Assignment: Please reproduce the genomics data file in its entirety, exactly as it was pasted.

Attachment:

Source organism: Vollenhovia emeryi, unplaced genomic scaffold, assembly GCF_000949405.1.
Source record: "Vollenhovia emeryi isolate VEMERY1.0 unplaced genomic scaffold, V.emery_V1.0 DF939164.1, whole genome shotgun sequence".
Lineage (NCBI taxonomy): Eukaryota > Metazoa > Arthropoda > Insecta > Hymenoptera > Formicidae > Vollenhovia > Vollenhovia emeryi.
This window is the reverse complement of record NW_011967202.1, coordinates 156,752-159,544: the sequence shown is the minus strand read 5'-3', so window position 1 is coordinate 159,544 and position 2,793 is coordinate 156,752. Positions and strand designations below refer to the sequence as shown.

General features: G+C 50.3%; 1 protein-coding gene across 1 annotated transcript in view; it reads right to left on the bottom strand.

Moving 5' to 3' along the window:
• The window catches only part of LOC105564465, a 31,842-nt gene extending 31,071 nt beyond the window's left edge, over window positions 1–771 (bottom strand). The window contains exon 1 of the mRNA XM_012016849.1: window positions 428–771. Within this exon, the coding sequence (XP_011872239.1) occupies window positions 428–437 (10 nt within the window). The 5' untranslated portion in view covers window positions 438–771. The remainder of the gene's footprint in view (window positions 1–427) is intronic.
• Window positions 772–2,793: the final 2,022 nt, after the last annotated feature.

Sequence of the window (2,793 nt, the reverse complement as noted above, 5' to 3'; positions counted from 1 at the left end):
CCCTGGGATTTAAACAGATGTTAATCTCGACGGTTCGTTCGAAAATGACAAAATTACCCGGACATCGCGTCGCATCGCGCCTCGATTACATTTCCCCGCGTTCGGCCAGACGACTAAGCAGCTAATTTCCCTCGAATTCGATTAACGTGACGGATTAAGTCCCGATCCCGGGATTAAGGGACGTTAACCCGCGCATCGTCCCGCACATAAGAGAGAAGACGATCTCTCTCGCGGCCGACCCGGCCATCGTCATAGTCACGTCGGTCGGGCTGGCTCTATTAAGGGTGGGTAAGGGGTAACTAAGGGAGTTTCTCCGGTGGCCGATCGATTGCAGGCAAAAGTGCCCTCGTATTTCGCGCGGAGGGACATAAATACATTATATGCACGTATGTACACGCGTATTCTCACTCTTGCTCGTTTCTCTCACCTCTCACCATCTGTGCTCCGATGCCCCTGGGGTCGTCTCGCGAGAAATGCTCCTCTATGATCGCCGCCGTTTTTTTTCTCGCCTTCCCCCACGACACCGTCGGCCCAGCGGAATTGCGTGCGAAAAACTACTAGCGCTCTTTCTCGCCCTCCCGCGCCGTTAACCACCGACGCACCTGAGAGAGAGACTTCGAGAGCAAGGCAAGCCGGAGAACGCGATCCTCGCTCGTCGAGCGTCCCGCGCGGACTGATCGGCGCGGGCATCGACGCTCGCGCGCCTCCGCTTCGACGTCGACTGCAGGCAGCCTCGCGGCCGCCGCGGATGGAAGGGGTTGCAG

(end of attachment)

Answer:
Source organism: Vollenhovia emeryi, unplaced genomic scaffold, assembly GCF_000949405.1.
Source record: "Vollenhovia emeryi isolate VEMERY1.0 unplaced genomic scaffold, V.emery_V1.0 DF939164.1, whole genome shotgun sequence".
Lineage (NCBI taxonomy): Eukaryota > Metazoa > Arthropoda > Insecta > Hymenoptera > Formicidae > Vollenhovia > Vollenhovia emeryi.
This window is the reverse complement of record NW_011967202.1, coordinates 156,752-159,544: the sequence shown is the minus strand read 5'-3', so window position 1 is coordinate 159,544 and position 2,793 is coordinate 156,752. Positions and strand designations below refer to the sequence as shown.

General features: G+C 50.3%; 1 protein-coding gene across 1 annotated transcript in view; it reads right to left on the bottom strand.

Moving 5' to 3' along the window:
• The window catches only part of LOC105564465, a 31,842-nt gene extending 31,071 nt beyond the window's left edge, over window positions 1–771 (bottom strand). The window contains exon 1 of the mRNA XM_012016849.1: window positions 428–771. Within this exon, the coding sequence (XP_011872239.1) occupies window positions 428–437 (10 nt within the window). The 5' untranslated portion in view covers window positions 438–771. The remainder of the gene's footprint in view (window positions 1–427) is intronic.
• Window positions 772–2,793: the final 2,022 nt, after the last annotated feature.

Sequence of the window (2,793 nt, the reverse complement as noted above, 5' to 3'; positions counted from 1 at the left end):
CCCTGGGATTTAAACAGATGTTAATCTCGACGGTTCGTTCGAAAATGACAAAATTACCCGGACATCGCGTCGCATCGCGCCTCGATTACATTTCCCCGCGTTCGGCCAGACGACTAAGCAGCTAATTTCCCTCGAATTCGATTAACGTGACGGATTAAGTCCCGATCCCGGGATTAAGGGACGTTAACCCGCGCATCGTCCCGCACATAAGAGAGAAGACGATCTCTCTCGCGGCCGACCCGGCCATCGTCATAGTCACGTCGGTCGGGCTGGCTCTATTAAGGGTGGGTAAGGGGTAACTAAGGGAGTTTCTCCGGTGGCCGATCGATTGCAGGCAAAAGTGCCCTCGTATTTCGCGCGGAGGGACATAAATACATTATATGCACGTATGTACACGCGTATTCTCACTCTTGCTCGTTTCTCTCACCTCTCACCATCTGTGCTCCGATGCCCCTGGGGTCGTCTCGCGAGAAATGCTCCTCTATGATCGCCGCCGTTTTTTTTCTCGCCTTCCCCCACGACACCGTCGGCCCAGCGGAATTGCGTGCGAAAAACTACTAGCGCTCTTTCTCGCCCTCCCGCGCCGTTAACCACCGACGCACCTGAGAGAGAGACTTCGAGAGCAAGGCAAGCCGGAGAACGCGATCCTCGCTCGTCGAGCGTCCCGCGCGGACTGATCGGCGCGGGCATCGACGCTCGCGCGCCTCCGCTTCGACGTCGACTGCAGGCAGCCTCGCGGCCGCCGCGGATGGAAGGGGTTGCAG